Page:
in 2007, hit-boy Jennifer Lopez sold the beat for the song “Forever”. He recalls the sale as his first sale at a professional level, but also the moment he felt “in the game” and ready to “turn up”. Nearly 16 years later, the makers have done exactly that.
Despite moments of financial mayhem, the hit-boy ruled the 2010s by collecting production credits (and awards) alongside some of the hottest names in the industry. were talking: jay zee, Kanye West, Mary J Blige, Nicki Minaj, Beyoncé, Justin Bieber, Travis Scott, Rihanna, Kelly Rowland, Ariana Grande, Big Sean, Nipsey Hussle, And Nas – to name a few.
Until Hit-Boy joins The Shade Room editor Cassandra Santiago for a virtual interview on day one black music month, she is a household name. He credits the song “N****s In Paris” with getting him where he is now — the three-time Grammy winner is still selling beats from his early days. Fun Fact: Beyoncé’s “Thick” was the Beat of 2014.
Hit-Boy is more than a producer, he’s an artist
Hit-Boy’s years of hard work in the studio have earned him what he calls his “cheat code”. Now, he’s applying all that information to his music-making. Yes, he’s still producing for cemented and rising giants, but also for himself.
More than a beat maker and song surgeon, the Hit-Boy is also an artist. He touched a mic in front of the board, but learning to assemble tracks informed his renewed focus on rapping.
“It’s nothing new, I’ve been [making music] When I was 13, but the beats were so fun to me that I just loved it. And also… I feel like if I was just rapping full time, who knows what would have happened? But my build, I’ve got a lot more longevity, a lot more relationships I’ve been able to build and gain people’s trust and respect,” Hit-Boy said. “So I feel like I’m glad the production stuff stopped earlier. Done because now I can produce hell by myself. I can make myself sound as good as I want to sound.
Only halfway through 2023, Hit-Boy has released two projects, teased a sequel, and dropped more than a few singles. The first project was a Musik Soulchild The collab named “Victim and Villain”. The second was a solo project called ‘Surf or Drown’. It introduces Hit-Boy’s father, big hit,
In our nearly 30-minute interview, Big Hit spent most of the time entertaining Hit-Boy’s baby son, Chauncey Hollis III, He spoke only when spoken to, listening intently to the key points of his son’s rise to the top.
When asked, Big Hit mentioned feeling “devastated” at being snubbed from his son’s ascent in the industry. He was reportedly sentenced to 12 years for a hit-and-run incident in 2012.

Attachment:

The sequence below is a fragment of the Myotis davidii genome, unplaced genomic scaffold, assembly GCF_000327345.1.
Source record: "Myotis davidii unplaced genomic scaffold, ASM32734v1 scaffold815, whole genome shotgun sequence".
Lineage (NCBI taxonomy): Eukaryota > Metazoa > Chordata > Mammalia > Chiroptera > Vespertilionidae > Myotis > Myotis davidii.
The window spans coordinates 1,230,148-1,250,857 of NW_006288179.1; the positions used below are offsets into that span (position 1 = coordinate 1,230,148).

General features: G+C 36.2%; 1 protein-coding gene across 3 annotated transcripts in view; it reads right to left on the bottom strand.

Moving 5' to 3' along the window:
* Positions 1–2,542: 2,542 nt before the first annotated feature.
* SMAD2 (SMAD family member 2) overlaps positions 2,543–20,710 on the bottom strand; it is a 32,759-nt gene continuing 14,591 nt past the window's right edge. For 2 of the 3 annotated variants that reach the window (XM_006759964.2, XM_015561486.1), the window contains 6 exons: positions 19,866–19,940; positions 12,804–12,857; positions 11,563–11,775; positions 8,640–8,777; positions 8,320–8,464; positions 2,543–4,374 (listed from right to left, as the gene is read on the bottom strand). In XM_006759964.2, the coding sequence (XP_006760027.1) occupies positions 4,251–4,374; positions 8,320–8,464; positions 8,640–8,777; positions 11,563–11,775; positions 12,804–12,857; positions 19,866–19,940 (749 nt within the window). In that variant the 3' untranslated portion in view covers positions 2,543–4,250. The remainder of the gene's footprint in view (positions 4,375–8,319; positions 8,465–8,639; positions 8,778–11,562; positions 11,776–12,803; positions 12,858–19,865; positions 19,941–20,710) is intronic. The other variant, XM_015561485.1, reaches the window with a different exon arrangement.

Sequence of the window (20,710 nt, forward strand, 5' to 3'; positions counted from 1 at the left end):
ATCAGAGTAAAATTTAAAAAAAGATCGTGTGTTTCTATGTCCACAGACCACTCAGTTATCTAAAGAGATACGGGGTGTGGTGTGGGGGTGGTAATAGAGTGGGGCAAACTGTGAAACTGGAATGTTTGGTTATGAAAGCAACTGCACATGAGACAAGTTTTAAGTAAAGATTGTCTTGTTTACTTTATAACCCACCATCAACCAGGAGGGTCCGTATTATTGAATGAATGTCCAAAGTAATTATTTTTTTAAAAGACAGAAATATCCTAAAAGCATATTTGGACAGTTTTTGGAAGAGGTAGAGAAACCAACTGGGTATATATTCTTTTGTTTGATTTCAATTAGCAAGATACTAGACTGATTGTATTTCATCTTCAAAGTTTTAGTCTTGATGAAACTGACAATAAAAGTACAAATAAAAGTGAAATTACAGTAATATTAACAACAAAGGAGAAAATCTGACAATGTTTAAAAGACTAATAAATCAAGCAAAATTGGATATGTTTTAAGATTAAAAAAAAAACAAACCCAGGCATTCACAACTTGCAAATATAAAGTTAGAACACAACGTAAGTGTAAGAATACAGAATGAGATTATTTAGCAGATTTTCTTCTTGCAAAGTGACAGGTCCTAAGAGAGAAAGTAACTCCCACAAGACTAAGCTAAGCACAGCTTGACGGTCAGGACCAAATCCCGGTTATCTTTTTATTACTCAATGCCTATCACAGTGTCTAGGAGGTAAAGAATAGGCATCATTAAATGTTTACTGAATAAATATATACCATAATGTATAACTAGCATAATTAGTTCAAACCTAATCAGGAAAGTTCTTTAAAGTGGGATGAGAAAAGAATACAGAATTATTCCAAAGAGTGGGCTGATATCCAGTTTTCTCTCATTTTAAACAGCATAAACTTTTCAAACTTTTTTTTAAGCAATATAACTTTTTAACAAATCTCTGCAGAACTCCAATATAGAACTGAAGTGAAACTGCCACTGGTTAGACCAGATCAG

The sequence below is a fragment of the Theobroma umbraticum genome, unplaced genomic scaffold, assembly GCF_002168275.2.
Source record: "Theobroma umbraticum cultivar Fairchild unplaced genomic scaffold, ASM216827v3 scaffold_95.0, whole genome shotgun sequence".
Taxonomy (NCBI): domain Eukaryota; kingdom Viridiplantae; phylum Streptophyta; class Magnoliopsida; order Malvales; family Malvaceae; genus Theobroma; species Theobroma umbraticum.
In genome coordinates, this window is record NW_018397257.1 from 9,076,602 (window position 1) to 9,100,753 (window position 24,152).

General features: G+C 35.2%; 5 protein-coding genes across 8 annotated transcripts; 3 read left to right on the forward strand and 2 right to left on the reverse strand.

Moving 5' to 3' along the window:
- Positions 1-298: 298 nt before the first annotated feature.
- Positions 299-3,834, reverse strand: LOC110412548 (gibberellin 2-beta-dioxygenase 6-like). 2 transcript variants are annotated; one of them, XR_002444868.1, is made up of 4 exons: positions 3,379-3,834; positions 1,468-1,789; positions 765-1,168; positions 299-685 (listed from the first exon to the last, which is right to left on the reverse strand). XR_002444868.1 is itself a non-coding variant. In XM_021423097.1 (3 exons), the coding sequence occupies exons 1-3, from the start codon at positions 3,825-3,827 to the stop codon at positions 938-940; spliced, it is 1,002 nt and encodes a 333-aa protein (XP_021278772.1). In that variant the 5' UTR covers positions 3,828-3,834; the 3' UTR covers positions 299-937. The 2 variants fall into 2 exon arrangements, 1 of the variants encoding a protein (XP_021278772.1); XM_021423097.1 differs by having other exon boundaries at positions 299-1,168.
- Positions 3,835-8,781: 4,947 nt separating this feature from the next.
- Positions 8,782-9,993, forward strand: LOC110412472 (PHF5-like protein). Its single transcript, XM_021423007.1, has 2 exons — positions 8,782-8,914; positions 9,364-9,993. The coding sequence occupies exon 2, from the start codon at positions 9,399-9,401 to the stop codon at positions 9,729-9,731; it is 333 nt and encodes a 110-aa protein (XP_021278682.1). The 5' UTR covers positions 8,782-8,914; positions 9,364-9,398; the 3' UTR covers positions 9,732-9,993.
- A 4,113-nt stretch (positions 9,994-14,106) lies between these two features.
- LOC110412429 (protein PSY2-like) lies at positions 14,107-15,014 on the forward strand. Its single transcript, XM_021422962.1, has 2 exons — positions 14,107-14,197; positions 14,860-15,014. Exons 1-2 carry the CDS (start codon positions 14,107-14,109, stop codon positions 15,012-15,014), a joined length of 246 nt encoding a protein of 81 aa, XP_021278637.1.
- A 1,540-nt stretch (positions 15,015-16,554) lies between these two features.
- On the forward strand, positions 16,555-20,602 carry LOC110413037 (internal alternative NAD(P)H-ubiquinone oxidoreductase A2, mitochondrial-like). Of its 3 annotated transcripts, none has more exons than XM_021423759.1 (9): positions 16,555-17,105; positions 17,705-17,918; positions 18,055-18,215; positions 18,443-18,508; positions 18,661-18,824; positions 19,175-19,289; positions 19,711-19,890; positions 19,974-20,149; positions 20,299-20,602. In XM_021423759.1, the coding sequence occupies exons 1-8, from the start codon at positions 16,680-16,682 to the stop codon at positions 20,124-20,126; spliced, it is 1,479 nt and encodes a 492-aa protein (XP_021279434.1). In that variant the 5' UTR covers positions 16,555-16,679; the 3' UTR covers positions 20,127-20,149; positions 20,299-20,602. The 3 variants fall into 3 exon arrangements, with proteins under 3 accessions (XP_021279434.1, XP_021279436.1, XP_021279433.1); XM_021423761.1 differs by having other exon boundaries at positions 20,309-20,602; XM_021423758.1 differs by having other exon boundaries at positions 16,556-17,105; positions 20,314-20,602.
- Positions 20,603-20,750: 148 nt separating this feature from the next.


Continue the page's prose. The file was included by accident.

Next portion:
Nine years after he first walked in, Big Hit was released in May and made headlines for how he and Hit-Boy bee-lined in the studio. He spent hours there, even returning the next day. Big Hit compares the feeling of recording with his son again to losing his virginity.
“It’s like having sex for the first time again. It’s like I’ve been waiting on him,” said Big Hit. “That’s what drove me away. It was just like the area I had — in bliss.
By the end of May, Hit-Boy and Big Hit released their first song collab in years, “Reckless & Ratchet.” The track is meant to tease the “Surf or Drown” sequel, expected this month. At least four music videos have followed this cheesy track.
Surf or Drown 2 Loading… “Reckless & Ratchet” video released featuring my dad’s big hit pic.twitter.com/sRfqfyhnni
– Hit-Boy (@Hit_Boy) May 29, 2023
Big Hit talks about being a fan of his son’s work and newly adopted grandpa duties
Now that he is out, Big Hit also plans to release an album executive produced by Hit-Boy. A documentary is in the works, and he anticipates a clothing and jewelry line. Except himself, the fellow rapper hasn’t been shy about being a fan of his son’s career.
“… I have been a fan. I knew he was always in it. He just needed to push past it and just recognize who he was internally. Do an introspection – it has to be brought out of that. It’s like a lion in the jungle, you take him out, raise him. He doesn’t really know he’s a killer until you put him back in that environment.
Meanwhile, the hit-boy credits his father for inspiring him during his down time, from his exercise to studio habits. The makers call the time together “a fine balance”. And his three-year-old is also loving getting to know his grandfather.
“They’ve been around each other for three weeks, and he’s three, and it’s like they’ve been around each other the whole time. It’s the wildest thing ever. He even wants to be with me now.” Doesn’t want to. He wakes up at 7:30 in the morning – the first thing he says is, ‘Where’s my grandpa?’ He doesn’t say anything else, then he gets up, goes upstairs and kicks with his grandpa.
For Big Hit, time with his son and grandson has been heaven-sent.
“It’s a blessing. I foresaw it, and I just prayed about it, manifested it, spoke it, and brought it into existence. I see it every day when I see it.” , I see when I see him,” he said, pointing to Hit-Boy and Chauncey III. “It’s all over again, it’s a repeat, it’s a superstar in the making.”
Just before Father’s Day, Big-Hit says he hopes to pass on his father’s faith to Chauncey in the same way that he has adopted it.
To the music, Hit-Boy wakes up daily looking for ways to “level up” his skills. His goal is to continue making timeless music on board and on the mic.
“… everything I’m doing has gotten me to this place where my respect level is just different and it’s not even like me making a top-charting, number one record. It’s just stuff that Hits home and really like a moment versus standing the test of time.